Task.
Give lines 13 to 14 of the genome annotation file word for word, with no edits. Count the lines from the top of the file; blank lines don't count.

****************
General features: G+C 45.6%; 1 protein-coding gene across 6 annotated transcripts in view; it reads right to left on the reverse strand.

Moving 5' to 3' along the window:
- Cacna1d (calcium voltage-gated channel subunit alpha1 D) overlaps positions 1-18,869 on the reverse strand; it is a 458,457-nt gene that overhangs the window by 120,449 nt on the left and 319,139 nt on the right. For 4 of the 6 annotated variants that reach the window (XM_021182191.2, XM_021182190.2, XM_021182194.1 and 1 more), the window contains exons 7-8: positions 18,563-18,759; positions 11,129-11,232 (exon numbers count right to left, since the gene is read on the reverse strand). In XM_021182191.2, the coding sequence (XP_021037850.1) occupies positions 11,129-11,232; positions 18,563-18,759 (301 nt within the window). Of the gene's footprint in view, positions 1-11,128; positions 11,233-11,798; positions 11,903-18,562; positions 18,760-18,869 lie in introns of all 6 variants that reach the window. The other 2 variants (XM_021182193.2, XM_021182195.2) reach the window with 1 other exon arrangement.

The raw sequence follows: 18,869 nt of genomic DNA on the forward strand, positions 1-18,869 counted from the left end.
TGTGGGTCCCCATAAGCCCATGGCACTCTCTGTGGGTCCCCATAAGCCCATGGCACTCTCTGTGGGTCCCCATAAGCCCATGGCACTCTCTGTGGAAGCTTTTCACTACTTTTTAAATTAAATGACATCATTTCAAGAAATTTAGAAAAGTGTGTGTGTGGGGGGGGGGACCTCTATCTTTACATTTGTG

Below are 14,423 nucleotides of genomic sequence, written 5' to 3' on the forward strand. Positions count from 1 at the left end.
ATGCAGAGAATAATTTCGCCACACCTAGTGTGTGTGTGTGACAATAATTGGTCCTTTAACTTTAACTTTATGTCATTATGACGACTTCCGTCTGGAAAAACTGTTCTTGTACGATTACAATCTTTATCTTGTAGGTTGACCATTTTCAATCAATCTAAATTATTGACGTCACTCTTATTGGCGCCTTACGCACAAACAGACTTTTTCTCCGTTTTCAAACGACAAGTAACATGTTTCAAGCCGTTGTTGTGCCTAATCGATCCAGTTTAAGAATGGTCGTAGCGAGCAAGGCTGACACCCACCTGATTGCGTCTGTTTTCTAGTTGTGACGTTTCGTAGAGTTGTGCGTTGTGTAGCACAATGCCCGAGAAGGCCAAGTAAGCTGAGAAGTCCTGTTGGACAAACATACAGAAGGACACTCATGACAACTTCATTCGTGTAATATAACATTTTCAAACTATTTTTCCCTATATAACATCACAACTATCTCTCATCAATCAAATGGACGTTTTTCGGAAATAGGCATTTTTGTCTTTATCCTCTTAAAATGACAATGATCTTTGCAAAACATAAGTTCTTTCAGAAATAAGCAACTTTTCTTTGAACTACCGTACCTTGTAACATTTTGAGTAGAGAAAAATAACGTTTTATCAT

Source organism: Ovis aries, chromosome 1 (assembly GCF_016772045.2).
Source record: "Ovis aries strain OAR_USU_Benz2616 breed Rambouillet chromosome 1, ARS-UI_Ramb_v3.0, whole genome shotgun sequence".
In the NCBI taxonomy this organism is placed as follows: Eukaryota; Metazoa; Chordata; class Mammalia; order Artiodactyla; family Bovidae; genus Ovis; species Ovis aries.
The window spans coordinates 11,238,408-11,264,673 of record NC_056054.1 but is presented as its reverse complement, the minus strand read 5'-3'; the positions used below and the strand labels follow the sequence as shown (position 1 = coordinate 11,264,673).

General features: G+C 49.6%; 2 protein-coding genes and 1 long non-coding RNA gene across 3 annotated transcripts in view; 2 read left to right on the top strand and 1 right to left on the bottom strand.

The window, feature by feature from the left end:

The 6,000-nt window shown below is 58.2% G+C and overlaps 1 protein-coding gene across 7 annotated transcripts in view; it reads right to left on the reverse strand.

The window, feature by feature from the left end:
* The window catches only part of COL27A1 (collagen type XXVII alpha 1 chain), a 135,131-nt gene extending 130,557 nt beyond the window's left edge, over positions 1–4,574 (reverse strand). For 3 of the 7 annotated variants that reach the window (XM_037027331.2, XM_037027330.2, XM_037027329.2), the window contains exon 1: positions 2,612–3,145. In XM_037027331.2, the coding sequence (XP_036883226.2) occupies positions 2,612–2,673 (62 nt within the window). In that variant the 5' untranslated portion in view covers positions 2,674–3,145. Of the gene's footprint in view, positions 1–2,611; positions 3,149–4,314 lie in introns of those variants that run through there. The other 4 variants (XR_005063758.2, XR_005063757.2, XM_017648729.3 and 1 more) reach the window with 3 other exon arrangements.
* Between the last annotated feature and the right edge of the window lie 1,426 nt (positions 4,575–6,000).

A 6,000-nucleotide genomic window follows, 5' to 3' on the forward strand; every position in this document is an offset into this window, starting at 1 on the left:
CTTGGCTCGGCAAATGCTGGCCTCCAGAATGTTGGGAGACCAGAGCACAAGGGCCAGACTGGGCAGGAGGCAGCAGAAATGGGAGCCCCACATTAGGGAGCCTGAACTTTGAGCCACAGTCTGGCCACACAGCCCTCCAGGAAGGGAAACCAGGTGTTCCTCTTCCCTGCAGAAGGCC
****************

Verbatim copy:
The window, feature by feature from the left end:

The 6,000-nt window shown below is 58.2% G+C and overlaps 1 protein-coding gene across 7 annotated transcripts in view; it reads right to left on the reverse strand.